When your company experiences a crisis, you face a choice: Comment or no comment. Here are five questions to ask yourself that will guide your decision:
1. Will the news get out even if you don’t comment?
2. Can the media interview an employee, a competitor, a former employee, or an industry expert if you choose not to comment?
3. When the story appears (when, not if) would it be better to have your side of the story included, even if it is at the bottom of the page?
4. Will your customers be better off hearing the news from you than from the news media?
5. Would it be better for you to break the story (control the message) before someone else does?
The obvious answer to each question is yes. Yes, the story will get out; there is always someone willing to provide information. Yes, it is better to have your side included. Yes, your customers should hear it from you first. Yes, it is better to control the message than react to it. And yes, the words “no comment” will be negatively perceived.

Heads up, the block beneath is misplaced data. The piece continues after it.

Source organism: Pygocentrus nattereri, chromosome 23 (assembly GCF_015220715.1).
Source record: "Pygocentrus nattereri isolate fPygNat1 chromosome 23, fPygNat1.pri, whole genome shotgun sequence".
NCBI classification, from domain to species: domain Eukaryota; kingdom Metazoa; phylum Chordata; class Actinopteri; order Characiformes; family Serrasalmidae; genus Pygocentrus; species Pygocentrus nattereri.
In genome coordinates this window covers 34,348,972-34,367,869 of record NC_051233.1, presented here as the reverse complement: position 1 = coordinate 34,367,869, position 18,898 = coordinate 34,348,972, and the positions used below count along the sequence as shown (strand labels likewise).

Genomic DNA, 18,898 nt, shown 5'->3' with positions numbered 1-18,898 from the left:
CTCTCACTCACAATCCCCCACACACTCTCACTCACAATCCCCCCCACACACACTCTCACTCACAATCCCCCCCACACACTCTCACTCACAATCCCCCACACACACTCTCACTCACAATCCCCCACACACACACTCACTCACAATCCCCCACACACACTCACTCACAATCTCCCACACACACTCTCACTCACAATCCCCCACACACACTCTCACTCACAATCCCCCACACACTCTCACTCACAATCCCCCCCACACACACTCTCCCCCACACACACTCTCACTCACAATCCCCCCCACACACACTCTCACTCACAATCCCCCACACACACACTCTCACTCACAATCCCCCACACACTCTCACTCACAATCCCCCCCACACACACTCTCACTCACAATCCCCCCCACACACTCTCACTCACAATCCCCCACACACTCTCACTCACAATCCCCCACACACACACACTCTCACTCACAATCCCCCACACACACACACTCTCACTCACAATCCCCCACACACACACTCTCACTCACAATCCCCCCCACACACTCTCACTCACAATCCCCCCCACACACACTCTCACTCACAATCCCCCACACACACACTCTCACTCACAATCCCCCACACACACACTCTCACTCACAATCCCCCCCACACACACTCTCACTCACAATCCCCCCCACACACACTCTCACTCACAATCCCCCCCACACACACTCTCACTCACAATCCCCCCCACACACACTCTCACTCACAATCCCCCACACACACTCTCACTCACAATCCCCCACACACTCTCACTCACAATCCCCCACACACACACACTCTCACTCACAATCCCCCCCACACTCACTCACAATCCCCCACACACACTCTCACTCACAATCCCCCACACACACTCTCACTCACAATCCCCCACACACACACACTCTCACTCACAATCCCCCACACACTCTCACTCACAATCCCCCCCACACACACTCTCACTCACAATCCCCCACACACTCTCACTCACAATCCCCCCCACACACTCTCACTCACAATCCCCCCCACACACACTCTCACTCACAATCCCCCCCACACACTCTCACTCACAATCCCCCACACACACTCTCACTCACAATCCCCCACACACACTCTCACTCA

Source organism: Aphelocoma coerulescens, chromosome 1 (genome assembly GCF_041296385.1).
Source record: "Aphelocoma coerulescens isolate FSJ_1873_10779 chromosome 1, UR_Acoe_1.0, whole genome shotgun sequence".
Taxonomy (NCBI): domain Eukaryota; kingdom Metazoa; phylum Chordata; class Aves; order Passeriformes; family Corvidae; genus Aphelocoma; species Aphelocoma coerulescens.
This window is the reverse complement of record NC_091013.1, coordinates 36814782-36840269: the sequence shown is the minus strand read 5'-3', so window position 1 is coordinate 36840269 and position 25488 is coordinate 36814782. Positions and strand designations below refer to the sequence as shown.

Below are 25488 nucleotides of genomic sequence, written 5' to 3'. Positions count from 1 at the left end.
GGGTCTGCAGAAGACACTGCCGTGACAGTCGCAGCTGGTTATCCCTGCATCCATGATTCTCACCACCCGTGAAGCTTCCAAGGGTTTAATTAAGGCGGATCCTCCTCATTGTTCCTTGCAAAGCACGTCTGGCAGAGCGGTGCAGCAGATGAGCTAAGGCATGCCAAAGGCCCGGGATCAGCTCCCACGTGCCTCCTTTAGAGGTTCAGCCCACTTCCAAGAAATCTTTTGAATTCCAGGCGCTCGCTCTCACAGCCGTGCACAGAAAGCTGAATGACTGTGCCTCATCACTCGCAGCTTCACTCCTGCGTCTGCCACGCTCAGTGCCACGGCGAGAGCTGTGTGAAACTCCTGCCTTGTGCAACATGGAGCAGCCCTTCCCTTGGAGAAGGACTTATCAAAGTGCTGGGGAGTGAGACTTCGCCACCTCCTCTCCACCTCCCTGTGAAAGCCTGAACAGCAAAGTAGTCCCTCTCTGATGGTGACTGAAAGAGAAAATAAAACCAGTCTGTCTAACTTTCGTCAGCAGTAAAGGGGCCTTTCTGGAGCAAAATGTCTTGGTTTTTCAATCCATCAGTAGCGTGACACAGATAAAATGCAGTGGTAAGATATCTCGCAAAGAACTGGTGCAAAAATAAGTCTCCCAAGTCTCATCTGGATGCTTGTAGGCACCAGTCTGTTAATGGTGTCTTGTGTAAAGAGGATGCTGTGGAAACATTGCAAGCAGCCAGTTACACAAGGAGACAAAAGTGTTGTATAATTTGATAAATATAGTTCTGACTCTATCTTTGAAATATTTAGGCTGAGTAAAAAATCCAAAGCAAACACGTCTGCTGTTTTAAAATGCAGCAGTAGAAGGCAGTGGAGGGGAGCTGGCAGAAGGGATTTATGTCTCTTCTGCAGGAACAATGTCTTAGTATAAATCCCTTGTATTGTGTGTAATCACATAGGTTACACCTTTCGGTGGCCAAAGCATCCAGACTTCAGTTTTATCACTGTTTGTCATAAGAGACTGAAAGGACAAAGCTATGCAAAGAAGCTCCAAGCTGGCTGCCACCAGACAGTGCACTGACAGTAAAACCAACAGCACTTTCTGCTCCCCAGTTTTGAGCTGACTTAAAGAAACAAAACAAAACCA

It’s tempting during a crisis to duck and take cover, but as the old saying goes, “When the going gets tough, the tough get going.” During a crisis is exactly when you want customers, employees, and the media to hear from you. Even if your only choice is to acknowledge the crisis, it is an opportunity to humanize the company, be apologetic and—most importantly—state what the company will do moving forward to rectify the situation and ensure it doesn’t happen again.